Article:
Palazzo Zuccari, Doorway
Italian, 1592
Rome, Via Gregoriana 28

Much of this work was regarded by patrons as clever and interesting. Emperor Rudolf II clearly felt this way about Arcimboldo’s paintings because he placed them in his Kunstkammer in Prague. A Kunstkammer (literally “art room”) was a kind of private museum of odd and curious items and included not only paintings but scientific instruments, natural specimens, clever toys, small statuary, in short, whatever unusual object appealed to the owner. 5  Emperor Rudolf’s Kunstkammer was famous throughout Europe. To be placed there was a great honor to Arcimboldo.

However, tastes in art change and the collection was broken up. It was also the victim of looting over the years and was, therefore, widely dispersed. Arcimboldo’s work virtually disappeared until it was “discovered” early in the 20th century by the Surrealists. They obviously felt an affinity with the precise detailing and odd combinations of the composite heads. Since then Arcimboldo has remained a kind of art historical curiosity.

I think of his work as a fitting subject for Halloween, as it seems to fit easily into the atmosphere of disguise and pranks that prevails in relation to this very old festival, which heralds the approach of winter.

© M. Duffy, 2011


_______________________________________________
1. For information on what is known about Arcimboldo’s early life see:

  •  Kaufmann, Thomas Da’Costa. Arcimboldo: visual jokes, natural history, and still-life painting, Chicago, University of Chicago Press, 2009.
  • Arcimboldo : 1526-1593, edited by Sylvia Ferino-Pagden. Milano and New York, Skira, 2007. Catalog of the exhibition held at Musée du Luxembourg, Paris, Sept. 15, 2007-Jan. 13, 2008; and at Kunsthistorisches Museum, Vienna, Feb. 12-June 1, 2008.
  • Kriegeskorte, Werner. Arcimboldo, Cologne, Taschen, 1987.

2. See #1 above.

3.  Shearman, John K. G., Mannerism, New York, Penguin, 1967 is a well-known study of the period.

4. Arcimboldo 1526 – 1593, Nature and Fantasy, text by Silvia Ferino-Pagden. Exhibition brochure National Gallery of Art, Washington, D.C., September 19, 2010 – January 9 , 2011.   It is available online at http://www.nga.gov/exhibitions/2010/arcimboldo/arcimboldo_brochure.pdf

5. For informaiton on the Kunstkammer or Studiolo see: http://www.metmuseum.org/toah/hd/kuns/hd_kuns.htm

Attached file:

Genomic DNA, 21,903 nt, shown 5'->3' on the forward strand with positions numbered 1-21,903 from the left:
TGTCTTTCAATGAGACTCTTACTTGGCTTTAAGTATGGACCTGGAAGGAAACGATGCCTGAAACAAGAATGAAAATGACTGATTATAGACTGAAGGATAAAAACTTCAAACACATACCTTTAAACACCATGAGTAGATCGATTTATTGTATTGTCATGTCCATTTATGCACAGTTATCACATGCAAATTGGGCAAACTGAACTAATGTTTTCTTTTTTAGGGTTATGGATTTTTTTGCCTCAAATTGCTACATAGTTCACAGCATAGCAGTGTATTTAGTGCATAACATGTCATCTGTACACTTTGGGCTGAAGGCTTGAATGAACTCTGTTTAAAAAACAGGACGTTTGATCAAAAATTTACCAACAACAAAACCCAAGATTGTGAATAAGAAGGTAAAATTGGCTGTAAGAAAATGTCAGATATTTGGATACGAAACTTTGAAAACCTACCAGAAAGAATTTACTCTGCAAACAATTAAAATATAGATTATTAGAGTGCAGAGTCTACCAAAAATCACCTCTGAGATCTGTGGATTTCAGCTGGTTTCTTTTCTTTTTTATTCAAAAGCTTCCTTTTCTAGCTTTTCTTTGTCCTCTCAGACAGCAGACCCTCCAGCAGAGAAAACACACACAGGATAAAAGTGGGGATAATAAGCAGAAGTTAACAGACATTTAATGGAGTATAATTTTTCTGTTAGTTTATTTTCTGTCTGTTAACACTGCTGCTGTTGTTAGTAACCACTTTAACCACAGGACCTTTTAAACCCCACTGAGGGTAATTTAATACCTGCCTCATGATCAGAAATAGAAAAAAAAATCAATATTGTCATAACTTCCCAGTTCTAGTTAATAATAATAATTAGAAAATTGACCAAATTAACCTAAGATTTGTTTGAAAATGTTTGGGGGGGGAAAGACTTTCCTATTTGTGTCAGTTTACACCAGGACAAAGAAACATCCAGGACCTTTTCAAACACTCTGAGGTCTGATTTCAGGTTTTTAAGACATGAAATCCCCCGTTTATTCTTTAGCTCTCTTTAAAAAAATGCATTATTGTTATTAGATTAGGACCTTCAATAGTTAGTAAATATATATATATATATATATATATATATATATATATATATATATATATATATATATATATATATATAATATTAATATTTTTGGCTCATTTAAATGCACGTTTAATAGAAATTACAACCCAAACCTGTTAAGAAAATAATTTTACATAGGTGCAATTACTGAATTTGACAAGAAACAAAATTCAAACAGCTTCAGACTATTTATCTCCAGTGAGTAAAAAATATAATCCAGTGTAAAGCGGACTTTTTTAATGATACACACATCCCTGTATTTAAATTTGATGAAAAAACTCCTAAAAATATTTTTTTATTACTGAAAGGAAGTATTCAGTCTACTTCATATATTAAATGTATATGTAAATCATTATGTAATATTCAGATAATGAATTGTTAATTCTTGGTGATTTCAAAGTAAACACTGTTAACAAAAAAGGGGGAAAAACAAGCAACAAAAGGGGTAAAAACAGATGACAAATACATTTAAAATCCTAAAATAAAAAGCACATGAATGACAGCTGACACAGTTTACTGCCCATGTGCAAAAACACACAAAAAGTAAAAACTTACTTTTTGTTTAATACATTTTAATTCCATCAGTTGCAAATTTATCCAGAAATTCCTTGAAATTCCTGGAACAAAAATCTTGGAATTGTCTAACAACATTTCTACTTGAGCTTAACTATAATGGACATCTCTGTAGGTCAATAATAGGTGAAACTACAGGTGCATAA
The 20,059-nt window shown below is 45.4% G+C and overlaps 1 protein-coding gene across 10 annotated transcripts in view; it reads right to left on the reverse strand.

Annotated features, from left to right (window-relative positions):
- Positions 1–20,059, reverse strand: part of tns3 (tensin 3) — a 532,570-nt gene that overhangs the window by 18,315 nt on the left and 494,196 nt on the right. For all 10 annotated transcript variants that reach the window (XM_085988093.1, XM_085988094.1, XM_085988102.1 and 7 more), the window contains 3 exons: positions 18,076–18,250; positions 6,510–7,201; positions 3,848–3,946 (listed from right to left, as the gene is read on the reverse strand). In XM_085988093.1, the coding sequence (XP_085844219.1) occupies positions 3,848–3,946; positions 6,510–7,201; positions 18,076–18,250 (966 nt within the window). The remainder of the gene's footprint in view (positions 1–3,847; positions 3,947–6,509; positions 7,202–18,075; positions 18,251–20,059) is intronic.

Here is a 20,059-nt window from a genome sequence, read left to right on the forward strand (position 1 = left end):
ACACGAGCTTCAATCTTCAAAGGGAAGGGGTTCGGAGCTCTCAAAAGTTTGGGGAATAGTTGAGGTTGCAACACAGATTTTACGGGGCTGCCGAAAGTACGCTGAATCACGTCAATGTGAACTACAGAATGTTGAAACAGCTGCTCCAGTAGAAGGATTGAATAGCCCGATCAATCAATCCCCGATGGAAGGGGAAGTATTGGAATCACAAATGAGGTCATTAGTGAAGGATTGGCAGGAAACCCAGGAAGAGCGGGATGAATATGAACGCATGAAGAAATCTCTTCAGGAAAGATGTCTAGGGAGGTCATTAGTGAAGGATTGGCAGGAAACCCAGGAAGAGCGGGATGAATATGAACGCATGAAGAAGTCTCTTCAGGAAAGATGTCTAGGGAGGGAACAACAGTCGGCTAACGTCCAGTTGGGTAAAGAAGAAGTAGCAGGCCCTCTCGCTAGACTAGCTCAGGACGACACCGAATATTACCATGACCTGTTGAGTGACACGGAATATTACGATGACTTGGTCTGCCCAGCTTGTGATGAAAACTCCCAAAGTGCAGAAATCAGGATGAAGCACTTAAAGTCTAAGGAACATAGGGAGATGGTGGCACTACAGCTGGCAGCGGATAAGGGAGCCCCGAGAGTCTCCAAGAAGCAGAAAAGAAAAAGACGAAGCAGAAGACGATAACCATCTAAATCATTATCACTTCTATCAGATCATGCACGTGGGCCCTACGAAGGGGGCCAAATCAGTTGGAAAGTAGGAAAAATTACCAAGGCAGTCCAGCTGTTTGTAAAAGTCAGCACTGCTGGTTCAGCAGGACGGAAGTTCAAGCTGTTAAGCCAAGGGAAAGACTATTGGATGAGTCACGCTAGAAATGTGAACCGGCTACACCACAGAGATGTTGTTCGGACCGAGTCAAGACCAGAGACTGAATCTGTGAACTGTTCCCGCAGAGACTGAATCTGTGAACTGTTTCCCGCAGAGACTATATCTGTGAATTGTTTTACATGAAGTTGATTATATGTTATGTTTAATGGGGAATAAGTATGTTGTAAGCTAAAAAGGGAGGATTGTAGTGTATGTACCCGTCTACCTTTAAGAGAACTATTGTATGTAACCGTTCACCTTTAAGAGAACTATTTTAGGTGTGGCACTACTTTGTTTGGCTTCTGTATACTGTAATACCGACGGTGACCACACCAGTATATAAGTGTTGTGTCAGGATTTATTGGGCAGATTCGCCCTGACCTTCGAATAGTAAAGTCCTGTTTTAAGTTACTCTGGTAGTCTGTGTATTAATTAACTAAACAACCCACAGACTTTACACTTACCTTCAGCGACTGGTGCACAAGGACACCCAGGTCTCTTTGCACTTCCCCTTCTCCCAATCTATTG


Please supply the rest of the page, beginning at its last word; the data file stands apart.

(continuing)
© M. Duffy, 2011

Saturday, October 15, 2011

Teresa of Avila – Mystic, Practical Woman, Doctor of the Church

Workshop of Peter Paul Rubens, St. Teresa of Avila Interceding for Souls in Purgatory
Flemish, 1630-1633
New York, Metropolitan Museum of Art







Nada te turbe. 
Nada te espante. 
Dios no se muda. 
Todo se pasa. 
La paciencia todo lo alcanza. 
Quien a Dios tiene, nada le falta. 
Sólo Dios basta.

"Let nothing disturb thee;
Let nothing dismay thee:
All things pass;
God never changes.

Patience attains
All that it strives for.
He who has God
Finds he lacks nothing:
God alone suffices."


Saint Teresa of Avila, "Poem IX".1 

October 15 is the feastday of Saint Teresa de Jesus, also known as Teresa of Avila.




Teresa Sanchez de Cepeda y Alhumada was born in the Spanish town of Avila in 1515. In 1582 she died in one of the convents she had founded. Between these two dates she lived a life of intense prayer, intense work, frequent illness and some controversy.

She was canonized within a short period of her death (in 1622) and, in 1970, she was named a Doctor of the Church (one of four women Doctors of the 33 saints that have been honored with this title since 1298, when it was first used). A Doctor of the Church is a saint whose personal holiness and writings have contributed greatly to Catholic theological understanding.
Anonymous Nineteenth Century Copy of the Only Known Portrait of St. Teresa Done from Life 
by the Carmelite friar Juan de la Miseria
Spanish, 1877
Madrid, Museo del Prado

Like her three female colleagues among the Doctors, Teresa’s contribution is mainly to the understanding of prayer and of the mystical life.2  She is one of the classic guides and sources for those seeking a deeper personal union with Christ. Her description of the stages through which the soul passes as it moves to greater and greater union with God is based on her own deep personal experiences, which began when she was still quite a young woman.

Attributed to Gerard van Honthorst, Christ Crowning Saint Teresa
Dutch, c.1614-1616
Genoa, Church of Saint Anne